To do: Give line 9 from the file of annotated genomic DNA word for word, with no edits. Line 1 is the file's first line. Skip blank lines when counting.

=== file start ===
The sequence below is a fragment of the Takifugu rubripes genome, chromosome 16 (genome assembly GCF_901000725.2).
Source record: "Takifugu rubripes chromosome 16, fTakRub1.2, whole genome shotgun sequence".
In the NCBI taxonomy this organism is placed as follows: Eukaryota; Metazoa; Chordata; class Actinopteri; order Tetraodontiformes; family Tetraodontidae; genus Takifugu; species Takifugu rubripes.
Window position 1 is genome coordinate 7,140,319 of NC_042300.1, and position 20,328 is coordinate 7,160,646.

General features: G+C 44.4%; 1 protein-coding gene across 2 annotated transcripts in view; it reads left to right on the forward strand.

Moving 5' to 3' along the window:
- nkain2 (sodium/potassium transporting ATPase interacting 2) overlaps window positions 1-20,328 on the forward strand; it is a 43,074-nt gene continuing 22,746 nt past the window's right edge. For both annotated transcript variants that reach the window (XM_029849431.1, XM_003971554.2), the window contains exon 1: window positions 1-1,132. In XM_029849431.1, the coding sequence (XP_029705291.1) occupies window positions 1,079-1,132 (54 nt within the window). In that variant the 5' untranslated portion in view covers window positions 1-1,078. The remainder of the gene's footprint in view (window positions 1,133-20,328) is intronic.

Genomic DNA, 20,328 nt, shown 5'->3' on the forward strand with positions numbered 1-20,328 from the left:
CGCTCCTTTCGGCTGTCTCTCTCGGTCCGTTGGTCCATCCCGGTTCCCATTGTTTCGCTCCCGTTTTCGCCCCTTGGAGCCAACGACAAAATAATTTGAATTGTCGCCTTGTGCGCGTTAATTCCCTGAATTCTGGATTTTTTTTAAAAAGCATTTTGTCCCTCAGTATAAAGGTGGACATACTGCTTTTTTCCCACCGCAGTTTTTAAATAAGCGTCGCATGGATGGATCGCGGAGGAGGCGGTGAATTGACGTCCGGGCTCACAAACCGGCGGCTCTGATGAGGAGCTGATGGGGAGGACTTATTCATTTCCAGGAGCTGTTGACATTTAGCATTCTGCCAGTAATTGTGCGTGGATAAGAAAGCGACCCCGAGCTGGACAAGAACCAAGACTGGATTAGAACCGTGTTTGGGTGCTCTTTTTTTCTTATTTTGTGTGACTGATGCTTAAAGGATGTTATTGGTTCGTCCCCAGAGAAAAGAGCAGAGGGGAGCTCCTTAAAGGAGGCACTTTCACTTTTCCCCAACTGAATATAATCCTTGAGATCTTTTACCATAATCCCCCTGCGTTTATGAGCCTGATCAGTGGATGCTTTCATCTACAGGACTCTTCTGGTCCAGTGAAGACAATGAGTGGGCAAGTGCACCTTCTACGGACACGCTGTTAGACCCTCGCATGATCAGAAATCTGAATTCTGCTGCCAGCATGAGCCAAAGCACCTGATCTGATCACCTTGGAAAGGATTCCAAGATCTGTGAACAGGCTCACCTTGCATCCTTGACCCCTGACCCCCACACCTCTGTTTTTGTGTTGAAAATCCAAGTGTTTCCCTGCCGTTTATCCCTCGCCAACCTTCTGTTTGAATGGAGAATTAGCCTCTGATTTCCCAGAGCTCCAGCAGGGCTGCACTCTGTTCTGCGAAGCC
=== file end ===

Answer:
CGCTCCTTTCGGCTGTCTCTCTCGGTCCGTTGGTCCATCCCGGTTCCCATTGTTTCGCTCCCGTTTTCGCCCCTTGGAGCCAACGACAAAATAATTTGAATTGTCGCCTTGTGCGCGTTAATTCCCTGAATTCTGGATTTTTTTTAAAAAGCATTTTGTCCCTCAGTATAAAGGTGGACATACTGCTTTTTTCCCACCGCAGTTTTTAAATAAGCGTCGCATGGATGGATCGCGGAGGAGGCGGTGAATTGACGTCCGGGCTCACAAACCGGCGGCTCTGATGAGGAGCTGATGGGGAGGACTTATTCATTTCCAGGAGCTGTTGACATTTAGCATTCTGCCAGTAATTGTGCGTGGATAAGAAAGCGACCCCGAGCTGGACAAGAACCAAGACTGGATTAGAACCGTGTTTGGGTGCTCTTTTTTTCTTATTTTGTGTGACTGATGCTTAAAGGATGTTATTGGTTCGTCCCCAGAGAAAAGAGCAGAGGGGAGCTCCTTAAAGGAGGCACTTTCACTTTTCCCCAACTGAATATAATCCTTGAGATCTTTTACCATAATCCCCCTGCGTTTATGAGCCTGATCAGTGGATGCTTTCATCTACAGGACTCTTCTGGTCCAGTGAAGACAATGAGTGGGCAAGTGCACCTTCTACGGACACGCTGTTAGACCCTCGCATGATCAGAAATCTGAATTCTGCTGCCAGCATGAGCCAAAGCACCTGATCTGATCACCTTGGAAAGGATTCCAAGATCTGTGAACAGGCTCACCTTGCATCCTTGACCCCTGACCCCCACACCTCTGTTTTTGTGTTGAAAATCCAAGTGTTTCCCTGCCGTTTATCCCTCGCCAACCTTCTGTTTGAATGGAGAATTAGCCTCTGATTTCCCAGAGCTCCAGCAGGGCTGCACTCTGTTCTGCGAAGCC